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Appiphilia: 5 apps to help you chill out

This article was originally on a blog post platform and may be missing photos, graphics or links. See About archive blog posts.

Visitors at Burning Man 2008 in Black Rock City, Nev., participate in guided meditative chanting at center camp. Credit: Spencer Weiner / Los Angeles Times

People are panicking about the spread of swine flu and sweating the fluctuations of the stock market and banking system. Cars are going more than they’re coming -- and these days that’s the brands, not just traffic. There’s tension on the sidewalks for those of us compelled to type while walking -- and for those who might have to save us from stepping into traffic.

Yes, there’s a lot to stress out about. But here’s an idea: chill out.

Maybe you can’t get to a group meditation session like the one above. Heck, that many people would stress me out. But the iPhone or BlackBerry you’re tethered to may actually be able to help. Here’s a look at five apps that get you moving in the right direction when it comes to relaxing.

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iLava (99 cents)

What it is: That signature staple of the ‘60s and many college dorm rooms, on your iPhone.

What sizzles: You can listen to Jimi Hendrix and watch your iLava at the same time, man! If you’re not listening to music on the iPhone or iPod Touch, you can hear the calming whoosh and glug of your virtual lava lamp. And for those of us who still need control, it lets you tilt, shake and pinch some action out of that lamp. It has an off switch, and there are seven color options to choose from. Touch the screen and find out you have power in iLava land.

What fizzles: The heart option with a rose as wallpaper is a bit gag-worthy and hokey.

Bottom line: It’s very i-chill.

Bowls ($1.99)

What it is: Virtual Tibetan singing bowls make music for your mind.

What sizzles: We Appiphiliacs love choice, and this app gives you seven different bowls accompanied by seven different instruments or bells. It can be a personal experience (with headphones) or a shared one (connected to a speaker).The resonant hum is quite calming.

What fizzles: You have to actually make the circular motions to generate sound. So you have to work for your relaxation.

Bottom line: It’s a portable sound bath. Ommmm....

Relax with Andrew Johnson Lite (Free)

What it is: Guided meditation on the go with the Scottish clinical hypnotherapist.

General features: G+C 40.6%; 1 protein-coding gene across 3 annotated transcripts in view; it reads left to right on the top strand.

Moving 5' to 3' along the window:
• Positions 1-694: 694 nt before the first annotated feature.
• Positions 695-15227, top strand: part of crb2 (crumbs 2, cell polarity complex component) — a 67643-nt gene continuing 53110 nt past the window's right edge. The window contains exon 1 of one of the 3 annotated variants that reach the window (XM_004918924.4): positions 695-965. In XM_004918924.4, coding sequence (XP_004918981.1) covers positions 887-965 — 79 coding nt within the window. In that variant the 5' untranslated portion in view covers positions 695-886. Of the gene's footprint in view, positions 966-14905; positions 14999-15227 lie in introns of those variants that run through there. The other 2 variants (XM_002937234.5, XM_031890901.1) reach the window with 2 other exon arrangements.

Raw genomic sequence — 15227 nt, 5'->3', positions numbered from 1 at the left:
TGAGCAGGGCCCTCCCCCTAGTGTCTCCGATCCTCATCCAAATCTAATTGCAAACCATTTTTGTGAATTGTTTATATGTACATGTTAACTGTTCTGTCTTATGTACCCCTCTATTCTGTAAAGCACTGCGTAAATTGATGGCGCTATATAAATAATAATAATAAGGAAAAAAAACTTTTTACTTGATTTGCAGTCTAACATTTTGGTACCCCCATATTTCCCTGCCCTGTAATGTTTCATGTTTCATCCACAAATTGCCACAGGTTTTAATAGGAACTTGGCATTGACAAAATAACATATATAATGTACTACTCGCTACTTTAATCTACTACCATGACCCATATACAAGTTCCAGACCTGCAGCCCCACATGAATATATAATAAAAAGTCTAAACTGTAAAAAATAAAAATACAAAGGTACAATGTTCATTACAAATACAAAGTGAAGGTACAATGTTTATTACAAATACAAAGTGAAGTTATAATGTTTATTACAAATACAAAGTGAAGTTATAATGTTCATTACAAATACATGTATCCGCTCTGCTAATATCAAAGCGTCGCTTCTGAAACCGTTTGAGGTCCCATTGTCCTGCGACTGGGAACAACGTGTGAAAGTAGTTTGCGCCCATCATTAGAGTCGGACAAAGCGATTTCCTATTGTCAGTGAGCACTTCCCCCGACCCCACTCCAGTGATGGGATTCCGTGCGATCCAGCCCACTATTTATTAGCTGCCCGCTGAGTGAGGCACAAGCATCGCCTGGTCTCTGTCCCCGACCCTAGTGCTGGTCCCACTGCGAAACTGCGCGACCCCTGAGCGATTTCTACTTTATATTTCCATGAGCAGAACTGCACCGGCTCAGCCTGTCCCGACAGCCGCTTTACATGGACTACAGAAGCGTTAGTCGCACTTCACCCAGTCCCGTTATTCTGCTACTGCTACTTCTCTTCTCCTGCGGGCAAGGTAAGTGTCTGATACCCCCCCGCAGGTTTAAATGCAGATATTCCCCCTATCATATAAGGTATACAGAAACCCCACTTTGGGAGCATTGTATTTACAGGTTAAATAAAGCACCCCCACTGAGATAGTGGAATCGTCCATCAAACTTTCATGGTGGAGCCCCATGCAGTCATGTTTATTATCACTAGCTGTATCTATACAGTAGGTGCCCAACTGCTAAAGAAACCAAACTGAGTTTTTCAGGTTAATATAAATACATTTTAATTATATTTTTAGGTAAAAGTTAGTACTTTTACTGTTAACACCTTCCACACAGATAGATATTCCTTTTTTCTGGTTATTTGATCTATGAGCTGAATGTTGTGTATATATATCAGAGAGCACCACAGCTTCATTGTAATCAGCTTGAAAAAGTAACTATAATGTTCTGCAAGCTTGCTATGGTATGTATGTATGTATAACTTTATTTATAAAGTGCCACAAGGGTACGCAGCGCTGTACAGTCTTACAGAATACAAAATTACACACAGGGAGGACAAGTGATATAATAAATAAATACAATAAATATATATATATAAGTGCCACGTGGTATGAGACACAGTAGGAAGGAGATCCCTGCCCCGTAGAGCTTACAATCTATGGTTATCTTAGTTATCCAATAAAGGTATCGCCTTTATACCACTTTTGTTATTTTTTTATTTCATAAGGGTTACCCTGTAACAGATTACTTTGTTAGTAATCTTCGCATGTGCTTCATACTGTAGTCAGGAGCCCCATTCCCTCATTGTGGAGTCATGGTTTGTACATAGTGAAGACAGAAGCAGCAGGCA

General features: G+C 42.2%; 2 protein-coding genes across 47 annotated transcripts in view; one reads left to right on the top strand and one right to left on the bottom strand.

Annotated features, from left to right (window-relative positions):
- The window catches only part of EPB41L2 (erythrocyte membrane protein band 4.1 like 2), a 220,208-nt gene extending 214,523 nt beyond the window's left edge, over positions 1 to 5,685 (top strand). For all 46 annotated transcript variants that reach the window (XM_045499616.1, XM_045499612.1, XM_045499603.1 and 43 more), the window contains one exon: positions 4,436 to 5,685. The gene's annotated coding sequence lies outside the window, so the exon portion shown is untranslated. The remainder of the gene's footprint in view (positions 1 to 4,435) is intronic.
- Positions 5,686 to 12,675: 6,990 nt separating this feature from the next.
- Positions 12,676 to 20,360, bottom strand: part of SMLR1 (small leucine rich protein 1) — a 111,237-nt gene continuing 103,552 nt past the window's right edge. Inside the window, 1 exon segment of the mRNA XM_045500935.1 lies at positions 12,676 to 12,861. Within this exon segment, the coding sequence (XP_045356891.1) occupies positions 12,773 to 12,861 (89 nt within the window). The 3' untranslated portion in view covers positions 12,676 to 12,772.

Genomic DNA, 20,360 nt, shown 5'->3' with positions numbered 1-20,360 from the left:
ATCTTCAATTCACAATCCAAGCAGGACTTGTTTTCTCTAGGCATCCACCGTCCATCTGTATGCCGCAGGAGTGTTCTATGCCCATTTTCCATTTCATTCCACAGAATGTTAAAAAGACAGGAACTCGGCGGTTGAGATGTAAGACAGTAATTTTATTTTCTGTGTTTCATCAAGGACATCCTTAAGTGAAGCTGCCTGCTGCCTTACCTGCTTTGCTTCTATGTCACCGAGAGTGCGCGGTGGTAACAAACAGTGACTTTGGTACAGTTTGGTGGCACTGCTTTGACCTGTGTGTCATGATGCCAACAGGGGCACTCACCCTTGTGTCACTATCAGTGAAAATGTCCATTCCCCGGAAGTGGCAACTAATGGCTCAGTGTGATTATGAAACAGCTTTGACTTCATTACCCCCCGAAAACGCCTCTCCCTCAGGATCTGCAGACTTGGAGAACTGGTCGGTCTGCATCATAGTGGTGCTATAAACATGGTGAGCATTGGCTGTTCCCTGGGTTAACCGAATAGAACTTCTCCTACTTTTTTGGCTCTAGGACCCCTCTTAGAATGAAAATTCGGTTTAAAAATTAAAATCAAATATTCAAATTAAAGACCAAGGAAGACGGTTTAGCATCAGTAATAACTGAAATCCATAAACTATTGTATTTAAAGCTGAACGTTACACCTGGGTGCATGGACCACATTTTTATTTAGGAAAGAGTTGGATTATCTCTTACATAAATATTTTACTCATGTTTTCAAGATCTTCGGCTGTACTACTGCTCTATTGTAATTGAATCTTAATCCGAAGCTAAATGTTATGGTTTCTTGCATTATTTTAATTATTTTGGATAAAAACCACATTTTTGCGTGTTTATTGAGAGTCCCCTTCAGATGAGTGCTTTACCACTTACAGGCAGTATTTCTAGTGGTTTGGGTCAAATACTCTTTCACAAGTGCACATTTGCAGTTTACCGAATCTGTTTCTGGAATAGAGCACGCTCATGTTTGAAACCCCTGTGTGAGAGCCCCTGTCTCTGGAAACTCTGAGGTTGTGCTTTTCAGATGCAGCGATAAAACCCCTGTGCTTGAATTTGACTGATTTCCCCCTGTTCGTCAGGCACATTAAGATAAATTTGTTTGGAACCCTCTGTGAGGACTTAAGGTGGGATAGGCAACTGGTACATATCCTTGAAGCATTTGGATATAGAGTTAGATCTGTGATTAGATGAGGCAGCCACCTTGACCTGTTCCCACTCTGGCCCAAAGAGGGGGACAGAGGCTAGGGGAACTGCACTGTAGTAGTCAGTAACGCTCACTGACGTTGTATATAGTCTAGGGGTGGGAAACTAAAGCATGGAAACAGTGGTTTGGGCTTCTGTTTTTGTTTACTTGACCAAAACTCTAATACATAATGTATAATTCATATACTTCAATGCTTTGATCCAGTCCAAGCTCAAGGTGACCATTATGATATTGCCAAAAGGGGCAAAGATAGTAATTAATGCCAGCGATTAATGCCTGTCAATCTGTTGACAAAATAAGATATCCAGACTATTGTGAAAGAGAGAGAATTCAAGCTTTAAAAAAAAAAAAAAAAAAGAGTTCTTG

What sizzles: At the end of my day, I popped the iPhone into my speakers and reclined. About two minutes after Johnson started talking, I was out. You can turn the instructions off, which is great after you’ve heard them the first time. (Don’t drive while listening is among the guidance he gives there.) All you do is hit ‘Begin’ and then listen and chill.

If you get interrupted, you can either pause or stop it.

What fizzles: After ‘put your hands in your lap,’ I have no memory of the experience. (Wait, maybe that’s a good thing.)

Bottom line: A truly relaxing break from reality. (And an intoxicating accent to meditate to.)

myMassage (99 cents)

What it is: Aims to turn ‘silent mode’ into a massage.

What sizzles: There are many iPhone/iPod Touch apps that buzz and vibrate. This one is a very simple interface. You have four different speeds, ranging from what’s described as ‘slow and steady to super-fast overdrive.’ (A bit of an overstatement, but OK.) One fun feature: Shake your iPhone to shuffle the speeds of the ‘massage.’

What fizzles: While it has a selection of speeds, it never really hits that spot. The shape of the phone is better for skipping across water (not that we’d EVER do that) than for massaging aching muscles.

Bottom line: It’s a novelty, really. If you need a massage, get one. If you are comforted by a buzzing phone, this will do you just fine.

Because we’ve heard that there actually are devices people use other than the iPhone -- really! -- we’re going to branch out occasionally into apps for them too.

Massage Therapy for BlackBerry ($1.49 Handango, $2.95 ShopCrackberry)

What it is: This app aims to turn your BlackBerry (yes, BlackBerry!!) into a PDM -- personal digital masseuse.

What sizzles: It goes to 11 -- and to 12 even! This app gives a dozen vibration options that are gradual in intensity. I downloaded and installed it on the device via BlackBerry App World, where it goes for $2.99.

What fizzles: Again, the angles on these smartphones aren’t so great for, say, a shiatsu treatment. But you can get buzzed.

Bottom line: It felt more like an obsessive repeat caller than a massage. But you focus on the buzz more than the e-mail, so it’s a break from the bustle.


What apps do you use to shift to chill mode? Tell us in the comments area below.

Corrected, 9:55 a.m. Wednesday: An earlier version of this post listed the price for Bowls as 99 cents. It actually costs $1.99.

-- Michelle Maltais

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